State Reaches Settlement on Warning for Food Products
KFC has agreed to post in its California stores warnings that its potato products contain high levels of a naturally occurring substance that could contribute to an increased risk for cancer, the Los Angeles Times reports.
The agreement comes as part of a settlement in a 2005 lawsuit filed under Proposition 65 (Reiterman, Los Angeles Times, 4/25). California residents in 1986 approved the measure, which requires warning labels on products containing chemicals that have been shown to cause cancer or birth defects (California Healthline, 9/29/06). Former Attorney General Bill Lockyer (D) filed the lawsuit against KFC and other fast food chains and snack food manufacturers.
KFC admitted no wrongdoing in the settlement. The chain has agreed to pay $341,000 in civil penalties and other funds for enforcement of Proposition 65.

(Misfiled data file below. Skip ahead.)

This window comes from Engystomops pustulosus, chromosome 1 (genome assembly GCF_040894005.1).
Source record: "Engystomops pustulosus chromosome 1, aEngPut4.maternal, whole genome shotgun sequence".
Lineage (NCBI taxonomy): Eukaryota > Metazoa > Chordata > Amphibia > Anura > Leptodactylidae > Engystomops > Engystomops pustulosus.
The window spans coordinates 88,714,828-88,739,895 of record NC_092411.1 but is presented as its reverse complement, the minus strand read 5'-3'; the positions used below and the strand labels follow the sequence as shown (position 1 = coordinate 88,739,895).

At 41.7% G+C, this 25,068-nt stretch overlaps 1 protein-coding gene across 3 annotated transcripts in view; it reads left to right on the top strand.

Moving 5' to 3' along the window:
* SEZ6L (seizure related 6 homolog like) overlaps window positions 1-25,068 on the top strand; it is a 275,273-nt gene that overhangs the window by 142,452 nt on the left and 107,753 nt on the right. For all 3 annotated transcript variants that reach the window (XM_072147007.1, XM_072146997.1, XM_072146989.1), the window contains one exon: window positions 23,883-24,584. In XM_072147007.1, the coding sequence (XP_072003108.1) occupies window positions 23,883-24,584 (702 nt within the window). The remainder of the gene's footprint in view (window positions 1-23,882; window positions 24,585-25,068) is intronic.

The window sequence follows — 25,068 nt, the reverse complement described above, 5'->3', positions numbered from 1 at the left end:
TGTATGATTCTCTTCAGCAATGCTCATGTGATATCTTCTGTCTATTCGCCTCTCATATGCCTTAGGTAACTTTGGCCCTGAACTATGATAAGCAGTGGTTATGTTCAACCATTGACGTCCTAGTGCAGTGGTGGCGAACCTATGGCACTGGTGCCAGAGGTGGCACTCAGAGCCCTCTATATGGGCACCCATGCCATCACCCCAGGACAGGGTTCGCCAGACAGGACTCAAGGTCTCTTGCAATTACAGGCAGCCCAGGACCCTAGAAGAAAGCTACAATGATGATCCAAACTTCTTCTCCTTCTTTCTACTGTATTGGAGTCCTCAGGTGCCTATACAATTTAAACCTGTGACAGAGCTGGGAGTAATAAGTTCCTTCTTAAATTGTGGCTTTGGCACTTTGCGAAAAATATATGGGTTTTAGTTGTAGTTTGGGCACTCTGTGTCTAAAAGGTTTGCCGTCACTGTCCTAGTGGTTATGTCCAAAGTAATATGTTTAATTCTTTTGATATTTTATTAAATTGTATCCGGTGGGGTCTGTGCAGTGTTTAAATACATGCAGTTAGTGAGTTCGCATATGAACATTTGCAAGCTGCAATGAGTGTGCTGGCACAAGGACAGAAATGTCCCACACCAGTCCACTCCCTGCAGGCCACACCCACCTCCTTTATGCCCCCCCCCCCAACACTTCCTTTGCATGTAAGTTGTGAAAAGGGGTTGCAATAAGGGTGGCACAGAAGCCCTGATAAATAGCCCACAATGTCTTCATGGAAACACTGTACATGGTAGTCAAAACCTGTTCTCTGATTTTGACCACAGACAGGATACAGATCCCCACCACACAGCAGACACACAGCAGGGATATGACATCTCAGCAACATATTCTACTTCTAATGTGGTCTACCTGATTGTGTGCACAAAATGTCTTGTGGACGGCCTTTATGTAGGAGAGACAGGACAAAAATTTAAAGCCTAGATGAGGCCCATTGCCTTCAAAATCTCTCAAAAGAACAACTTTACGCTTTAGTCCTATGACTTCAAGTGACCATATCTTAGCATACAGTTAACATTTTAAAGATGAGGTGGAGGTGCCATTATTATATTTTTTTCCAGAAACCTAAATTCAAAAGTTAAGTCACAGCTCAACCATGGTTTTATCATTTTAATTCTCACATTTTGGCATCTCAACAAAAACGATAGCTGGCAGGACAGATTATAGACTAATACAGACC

Terms of the settlement are subject to approval by Los Angeles County Superior Court Judge Wendell Mortimer. He will review the proposed settlement at a May 29 hearing.
Burger King and Wendy's International are in settlement talks with the state, according to Supervising Deputy Attorney General Edward Weil.
Michele Corash, an attorney who represents food manufacturers in the case, declined to comment on the state of Burger King and Wendy's negotiations with the state. She said that H.J. Heinz, Lance and Kettle Foods are not in settlement talks.
Frito-Lay, PepsiCo and McDonald's also are named in the suit (Los Angeles Times, 4/25).